Facilities for the Genomic Sciences Undergraduate Program. A two floor building with four classrooms (408 sq. meters) was constructed within the Center for the LCG. The facilities provide the ideal infrastructure for the LCG’s academic strengthening: computer terminals for each student and facilities for videoconferences that allow distance interaction with the world’s best research and teaching institutions. Four videoconferencing rooms with capacity for 40 students each, 4 small seminar rooms and a general computer room.

V. Mission and Objectives Proposed for the Center for Genomic Sciences.

The mission of the Center for Genomic Sciences is to perform scientific and technological research at the frontiers of genomic sciences; to generate human resources at the undergraduate and graduate levels, experts in Genomic Sciences; and to contribute to the development of this strategic subdiscipline in both UNAM and the country.

The objectives of the Center for Genomic Sciences are:

  • To contribute to the advance in the scientific and technological knowledge of the Genomic Sciences.
  • Since the Center for Genomic Sciences is one of the responsible entities of the Undergraduate Program, we are commited to train our students in genomic sciences with overall expertise.
  • To train graduate students for the research in Genomic Sciences.
  • To organize the research and teaching based on academic collaboration principles.
  • To contribute with the development of the Genomic Sciences in coordination with other entities from UNAM, Mexico and abroad.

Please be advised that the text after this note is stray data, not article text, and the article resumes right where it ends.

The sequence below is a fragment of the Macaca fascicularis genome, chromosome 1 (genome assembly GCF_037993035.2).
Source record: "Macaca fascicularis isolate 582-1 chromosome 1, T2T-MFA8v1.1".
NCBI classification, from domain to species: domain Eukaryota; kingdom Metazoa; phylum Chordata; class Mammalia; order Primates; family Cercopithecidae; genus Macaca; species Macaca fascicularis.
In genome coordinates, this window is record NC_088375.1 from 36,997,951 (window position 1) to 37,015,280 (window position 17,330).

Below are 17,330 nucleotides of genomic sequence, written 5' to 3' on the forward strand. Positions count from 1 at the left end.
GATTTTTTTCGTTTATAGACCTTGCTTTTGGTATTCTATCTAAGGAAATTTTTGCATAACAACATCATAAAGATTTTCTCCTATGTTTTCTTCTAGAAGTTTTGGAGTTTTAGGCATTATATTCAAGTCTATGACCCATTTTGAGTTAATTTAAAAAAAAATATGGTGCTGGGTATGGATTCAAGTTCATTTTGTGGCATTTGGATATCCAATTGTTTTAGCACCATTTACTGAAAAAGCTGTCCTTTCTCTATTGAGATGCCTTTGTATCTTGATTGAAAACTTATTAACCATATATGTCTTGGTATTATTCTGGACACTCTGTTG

VI. Acadmemic Structure Proposed for the Center for Genomic Sciences.

A similar structure to the one of the CIFN was proposed for the CCG. The research was organized in seven programs. This organization was highly successful for the advance in the CIFN and has had the same results in the CCG, since it promotes the academic collaboration between researchers, students and academic technicians of each program in search of solutions of specific problems in the area. The great flexibility in regard to the composition and organization of the programs has also promoted the academic interaction and mobility amongst the programs. Each research program has a tenured type A researcher as responsible; this is not an academic-managerial naming but a totally academic one. The researchers held responsible for these programs are renowned academic leaders in their areas who manage to transmit to their same academic community the path to follow in research, and to coordinate their operative and academic performance.